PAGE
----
Haddock and Chips

Janet Plater
CaroleW Productions
Gosforth Civic Theatre, Newcastle

Phillippa Wilson and Joe Caffrey Credit: Matt Jamie
Phillippa Wilson Credit: Matt Jamie
Phillippa Wilson and Joe Caffrey Credit: Matt Jamie
Phillippa Wilson and Joe Caffrey Credit: Matt Jamie
Joe Caffrey and Phillippa Wilson Credit: Matt Jamie
Joe Caffrey and Phillippa Wilson Credit: Matt Jamie

I have so missed this!

Obviously I knew, during my fifteen months of shielding, that I missed theatre, even though my thirst was slaked to some extent by the online offerings of so many local companies, theatres and individuals, unsatisfactory substitutes for real live theatre though they are, and, when I was able to get back into a real theatre at the end of August, I was able to see shows which have been spectacular, serious or deeply moving, reflecting, in many ways, the mood of the previous months, but it was only at Gosforth Civic last night that I realised there was something I had really missed.

What was that? A play which, full of humour—although it has serious undertones—leaves you with a big smile on your face!

Janet Plater’s latest play Haddock and Chips is set in Frankie’s Fish and Chip Shop in Whitley Bay and is performed by two of the NE’s most experienced actors, Joe Caffrey, playing chip shop owner Bob, and Phillippa Wilson, his assistant Brenda (who, as Bob keeps telling her, is not a social worker). They also play, at the drop of a hat or the change of a coat, some of the constant stream of customers.

It’s very much a character-led play and both actors create a string of very different, totally believable people from the very young to the very old, including a scaringly fierce female police superintendent (and a much nicer male PC), a not terribly bright 15-year-old lad, a gay soldier, a down-and-out and a romantic figure from Brenda’s past—and more.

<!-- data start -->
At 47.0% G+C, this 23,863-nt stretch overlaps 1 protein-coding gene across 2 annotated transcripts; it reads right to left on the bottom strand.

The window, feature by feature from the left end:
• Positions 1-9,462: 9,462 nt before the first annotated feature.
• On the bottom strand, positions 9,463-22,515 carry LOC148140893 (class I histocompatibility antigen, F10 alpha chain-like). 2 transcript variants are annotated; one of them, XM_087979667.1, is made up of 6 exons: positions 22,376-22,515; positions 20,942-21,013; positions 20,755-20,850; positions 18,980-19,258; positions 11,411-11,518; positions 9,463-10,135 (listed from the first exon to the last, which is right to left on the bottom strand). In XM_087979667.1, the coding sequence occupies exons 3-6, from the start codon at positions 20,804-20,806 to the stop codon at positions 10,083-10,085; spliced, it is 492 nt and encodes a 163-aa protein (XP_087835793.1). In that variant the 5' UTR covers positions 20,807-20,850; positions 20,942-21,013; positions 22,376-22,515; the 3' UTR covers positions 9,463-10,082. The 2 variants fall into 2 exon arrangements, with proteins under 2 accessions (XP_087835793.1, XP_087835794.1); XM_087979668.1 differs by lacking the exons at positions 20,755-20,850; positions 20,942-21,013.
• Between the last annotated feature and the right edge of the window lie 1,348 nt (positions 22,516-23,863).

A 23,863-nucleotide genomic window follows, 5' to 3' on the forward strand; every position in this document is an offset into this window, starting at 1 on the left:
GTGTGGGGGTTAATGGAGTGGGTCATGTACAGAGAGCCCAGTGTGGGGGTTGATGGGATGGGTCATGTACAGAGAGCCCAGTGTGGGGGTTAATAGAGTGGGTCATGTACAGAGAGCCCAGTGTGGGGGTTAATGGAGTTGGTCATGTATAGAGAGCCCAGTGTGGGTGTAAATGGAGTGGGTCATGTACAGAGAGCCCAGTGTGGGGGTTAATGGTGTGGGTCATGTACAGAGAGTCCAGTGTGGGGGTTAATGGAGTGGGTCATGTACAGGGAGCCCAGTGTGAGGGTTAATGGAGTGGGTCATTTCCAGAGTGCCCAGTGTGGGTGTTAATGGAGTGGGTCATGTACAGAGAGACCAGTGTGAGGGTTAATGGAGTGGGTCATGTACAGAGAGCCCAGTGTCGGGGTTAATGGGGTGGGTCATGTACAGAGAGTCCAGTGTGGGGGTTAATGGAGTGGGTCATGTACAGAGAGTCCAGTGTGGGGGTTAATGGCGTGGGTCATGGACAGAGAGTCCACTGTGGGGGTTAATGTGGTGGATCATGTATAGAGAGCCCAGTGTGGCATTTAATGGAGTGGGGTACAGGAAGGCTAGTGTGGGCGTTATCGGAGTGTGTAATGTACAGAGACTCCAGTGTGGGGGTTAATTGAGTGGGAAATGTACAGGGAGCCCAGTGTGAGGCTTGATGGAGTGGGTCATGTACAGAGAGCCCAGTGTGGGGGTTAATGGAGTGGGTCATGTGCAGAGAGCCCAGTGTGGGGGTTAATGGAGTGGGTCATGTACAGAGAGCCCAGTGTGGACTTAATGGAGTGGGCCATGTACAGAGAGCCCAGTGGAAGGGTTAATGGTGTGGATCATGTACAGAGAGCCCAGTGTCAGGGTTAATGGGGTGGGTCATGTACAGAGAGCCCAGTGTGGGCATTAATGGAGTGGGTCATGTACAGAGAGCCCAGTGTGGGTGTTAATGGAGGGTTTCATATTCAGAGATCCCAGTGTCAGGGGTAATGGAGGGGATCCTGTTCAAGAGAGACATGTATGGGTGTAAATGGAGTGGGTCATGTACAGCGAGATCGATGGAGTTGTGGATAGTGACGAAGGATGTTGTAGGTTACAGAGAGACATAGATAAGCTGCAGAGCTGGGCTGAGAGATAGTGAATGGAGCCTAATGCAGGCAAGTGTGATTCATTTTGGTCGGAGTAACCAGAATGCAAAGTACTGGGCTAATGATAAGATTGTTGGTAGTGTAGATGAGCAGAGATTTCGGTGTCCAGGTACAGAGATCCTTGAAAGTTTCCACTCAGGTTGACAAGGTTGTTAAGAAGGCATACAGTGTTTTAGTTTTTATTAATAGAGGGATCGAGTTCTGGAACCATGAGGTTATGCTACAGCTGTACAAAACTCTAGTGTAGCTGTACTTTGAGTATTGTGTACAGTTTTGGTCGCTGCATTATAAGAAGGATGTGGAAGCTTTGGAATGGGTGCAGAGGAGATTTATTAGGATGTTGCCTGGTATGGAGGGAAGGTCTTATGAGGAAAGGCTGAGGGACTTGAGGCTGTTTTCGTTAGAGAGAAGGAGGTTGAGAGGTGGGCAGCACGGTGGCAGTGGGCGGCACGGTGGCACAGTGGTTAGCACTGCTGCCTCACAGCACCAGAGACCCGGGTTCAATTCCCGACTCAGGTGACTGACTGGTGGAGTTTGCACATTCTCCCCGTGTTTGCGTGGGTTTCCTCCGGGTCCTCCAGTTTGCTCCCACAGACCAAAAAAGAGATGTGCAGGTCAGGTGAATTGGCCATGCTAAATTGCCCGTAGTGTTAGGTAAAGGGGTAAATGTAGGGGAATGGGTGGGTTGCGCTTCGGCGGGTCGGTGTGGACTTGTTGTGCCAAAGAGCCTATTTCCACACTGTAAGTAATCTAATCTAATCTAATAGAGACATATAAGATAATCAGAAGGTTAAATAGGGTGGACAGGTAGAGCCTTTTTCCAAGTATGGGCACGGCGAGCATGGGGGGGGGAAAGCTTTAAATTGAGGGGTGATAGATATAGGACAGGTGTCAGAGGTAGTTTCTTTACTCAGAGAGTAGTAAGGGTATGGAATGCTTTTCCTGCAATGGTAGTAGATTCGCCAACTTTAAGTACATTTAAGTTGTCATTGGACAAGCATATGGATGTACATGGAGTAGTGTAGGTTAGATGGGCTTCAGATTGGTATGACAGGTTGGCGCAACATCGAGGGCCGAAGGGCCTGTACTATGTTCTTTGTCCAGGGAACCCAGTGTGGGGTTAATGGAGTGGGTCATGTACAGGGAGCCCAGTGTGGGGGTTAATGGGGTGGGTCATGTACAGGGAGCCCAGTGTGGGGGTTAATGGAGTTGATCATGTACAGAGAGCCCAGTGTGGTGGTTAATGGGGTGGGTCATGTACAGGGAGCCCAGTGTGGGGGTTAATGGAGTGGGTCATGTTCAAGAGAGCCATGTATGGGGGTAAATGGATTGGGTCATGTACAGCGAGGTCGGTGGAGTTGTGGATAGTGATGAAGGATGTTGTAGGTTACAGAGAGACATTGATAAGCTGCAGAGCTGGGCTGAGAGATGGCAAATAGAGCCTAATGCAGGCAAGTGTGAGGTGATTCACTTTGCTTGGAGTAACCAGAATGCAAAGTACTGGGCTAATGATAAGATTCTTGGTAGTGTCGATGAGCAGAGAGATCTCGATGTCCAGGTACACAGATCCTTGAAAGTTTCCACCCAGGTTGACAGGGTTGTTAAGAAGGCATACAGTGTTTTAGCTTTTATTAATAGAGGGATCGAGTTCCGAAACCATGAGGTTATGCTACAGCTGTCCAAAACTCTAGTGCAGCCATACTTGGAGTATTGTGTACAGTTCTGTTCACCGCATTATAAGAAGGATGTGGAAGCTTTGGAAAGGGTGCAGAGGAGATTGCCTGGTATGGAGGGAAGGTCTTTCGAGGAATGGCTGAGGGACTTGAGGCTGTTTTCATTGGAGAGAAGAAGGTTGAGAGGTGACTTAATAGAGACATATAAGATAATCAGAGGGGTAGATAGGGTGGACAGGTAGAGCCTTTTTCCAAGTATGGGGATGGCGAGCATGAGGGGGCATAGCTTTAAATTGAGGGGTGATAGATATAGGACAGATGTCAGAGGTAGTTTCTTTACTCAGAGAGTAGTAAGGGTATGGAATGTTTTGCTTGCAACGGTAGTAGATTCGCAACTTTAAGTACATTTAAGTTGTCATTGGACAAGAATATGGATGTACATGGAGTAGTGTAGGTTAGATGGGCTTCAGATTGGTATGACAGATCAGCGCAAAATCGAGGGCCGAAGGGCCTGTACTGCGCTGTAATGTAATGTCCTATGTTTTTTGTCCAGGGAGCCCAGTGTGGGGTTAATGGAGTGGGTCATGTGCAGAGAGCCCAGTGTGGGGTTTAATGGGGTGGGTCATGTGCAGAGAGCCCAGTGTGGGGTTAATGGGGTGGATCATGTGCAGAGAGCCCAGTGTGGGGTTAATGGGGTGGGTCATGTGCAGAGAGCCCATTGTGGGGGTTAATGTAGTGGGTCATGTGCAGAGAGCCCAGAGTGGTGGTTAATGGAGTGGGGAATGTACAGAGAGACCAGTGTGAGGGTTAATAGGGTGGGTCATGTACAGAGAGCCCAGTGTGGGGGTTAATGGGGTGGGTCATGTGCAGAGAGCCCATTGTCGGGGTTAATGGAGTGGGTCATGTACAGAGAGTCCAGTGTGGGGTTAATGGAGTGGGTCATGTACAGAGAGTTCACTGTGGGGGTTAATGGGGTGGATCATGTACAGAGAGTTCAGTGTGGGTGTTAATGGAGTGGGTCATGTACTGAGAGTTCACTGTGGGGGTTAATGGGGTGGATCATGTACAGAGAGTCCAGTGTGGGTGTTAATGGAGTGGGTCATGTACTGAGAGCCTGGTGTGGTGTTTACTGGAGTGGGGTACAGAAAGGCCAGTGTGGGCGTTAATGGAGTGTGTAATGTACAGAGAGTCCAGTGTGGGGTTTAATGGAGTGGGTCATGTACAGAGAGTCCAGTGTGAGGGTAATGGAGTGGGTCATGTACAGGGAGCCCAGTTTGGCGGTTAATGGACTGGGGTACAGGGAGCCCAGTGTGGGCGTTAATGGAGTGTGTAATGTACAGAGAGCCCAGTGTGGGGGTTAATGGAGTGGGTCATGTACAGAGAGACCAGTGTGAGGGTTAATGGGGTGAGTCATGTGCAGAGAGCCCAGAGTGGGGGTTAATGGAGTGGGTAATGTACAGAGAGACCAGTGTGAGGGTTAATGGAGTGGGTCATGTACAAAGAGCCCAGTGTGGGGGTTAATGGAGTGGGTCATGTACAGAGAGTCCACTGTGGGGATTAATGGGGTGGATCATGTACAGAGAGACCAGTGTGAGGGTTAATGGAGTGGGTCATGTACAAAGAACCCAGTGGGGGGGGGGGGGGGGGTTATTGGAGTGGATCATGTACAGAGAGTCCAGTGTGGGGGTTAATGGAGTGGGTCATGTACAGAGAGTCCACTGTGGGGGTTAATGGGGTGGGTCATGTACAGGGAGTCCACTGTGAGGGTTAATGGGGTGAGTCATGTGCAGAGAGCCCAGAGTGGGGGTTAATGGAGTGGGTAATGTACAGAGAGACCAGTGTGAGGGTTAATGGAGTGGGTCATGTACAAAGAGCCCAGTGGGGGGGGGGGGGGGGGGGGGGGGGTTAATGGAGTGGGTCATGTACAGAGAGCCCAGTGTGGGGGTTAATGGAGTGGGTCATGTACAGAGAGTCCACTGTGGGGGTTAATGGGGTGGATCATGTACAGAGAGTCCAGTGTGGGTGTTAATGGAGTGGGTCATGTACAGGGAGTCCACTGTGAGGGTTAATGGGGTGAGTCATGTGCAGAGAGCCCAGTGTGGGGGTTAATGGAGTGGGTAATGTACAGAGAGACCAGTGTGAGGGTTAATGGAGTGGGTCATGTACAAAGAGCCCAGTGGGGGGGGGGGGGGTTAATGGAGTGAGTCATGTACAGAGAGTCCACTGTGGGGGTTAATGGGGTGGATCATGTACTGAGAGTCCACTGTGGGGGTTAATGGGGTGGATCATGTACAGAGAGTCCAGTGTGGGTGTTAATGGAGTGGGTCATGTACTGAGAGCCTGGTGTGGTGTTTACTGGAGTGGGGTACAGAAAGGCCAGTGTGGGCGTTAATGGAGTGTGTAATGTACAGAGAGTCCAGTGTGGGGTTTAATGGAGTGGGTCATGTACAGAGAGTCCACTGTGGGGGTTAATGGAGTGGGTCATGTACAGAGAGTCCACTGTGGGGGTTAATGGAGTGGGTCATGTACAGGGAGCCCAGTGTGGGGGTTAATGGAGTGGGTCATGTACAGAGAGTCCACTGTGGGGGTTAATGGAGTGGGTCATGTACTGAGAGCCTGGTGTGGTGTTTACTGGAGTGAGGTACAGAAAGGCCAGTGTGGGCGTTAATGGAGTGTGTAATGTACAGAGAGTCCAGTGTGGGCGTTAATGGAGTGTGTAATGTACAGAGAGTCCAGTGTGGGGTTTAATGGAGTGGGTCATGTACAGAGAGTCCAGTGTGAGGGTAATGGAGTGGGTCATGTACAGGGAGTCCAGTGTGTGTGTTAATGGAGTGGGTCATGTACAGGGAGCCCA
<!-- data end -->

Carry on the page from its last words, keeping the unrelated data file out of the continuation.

Brenda and Bob have their own problems, which we hear about through their phone calls when they are alone in the shop. She is desperately worried about her pregnant daughter Mandy and Bob’s sons’ demands for more and more spending are getting him down.

There are also a couple of perfectly natural in the circumstances, although somewhat incongruous in a chippie, fun dance routines (created by Lee Proud), one of which drew an unsolicited but well deserved round of applause from the audience.

In the background to all these comings and goings is the unfolding story of a missing ten-year-old girl. There’s concern about her and her possible fate, of course, but it doesn’t dominate; the to and fro of customers, the need for more fish or chips to go into the fryer, a blown light bulb (and the hunt for a new one) are given equal prominence, for the play is, after all, about real life.

A lot of smiles, lots of laughs, a bit of sympathy, a touch of sadness here and there. Some nice little touches of realism, too: the unobtrusive sound of bubbling fat as fresh chips or fish go into the fryer (sound by Chris Neville-Smith). Louis Price’s design gives us the feel of every fish and chip shop you’ve ever been in and a clear sense of the history of the place comes over in the dialogue—there used, we learn more than once, to be bench seats and sawdust on the floor.

There is so much going on, so many stories are being told or hinted at, that the director needs a light but sensitive touch, which is what Jake Murray, AD of Elysium Theatre Company, whose work is usually at the more intense and serious end of the theatrical spectrum, gives it, getting the balance between humour and seriousness just right.

Haddock and Chips exemplifies something theatrical which I hadn’t realised I had missed, that warm-hearted mixture of humour and seriousness which theatre can do so well, performed—with deceptive ease—by consummate professionals. Now I really know I am back in theatre!

After the Gosforth run ends, the show tours to 14 other venues around the region. Details of venues and dates are in our news story of 3 September.

Reviewer: Peter Lathan

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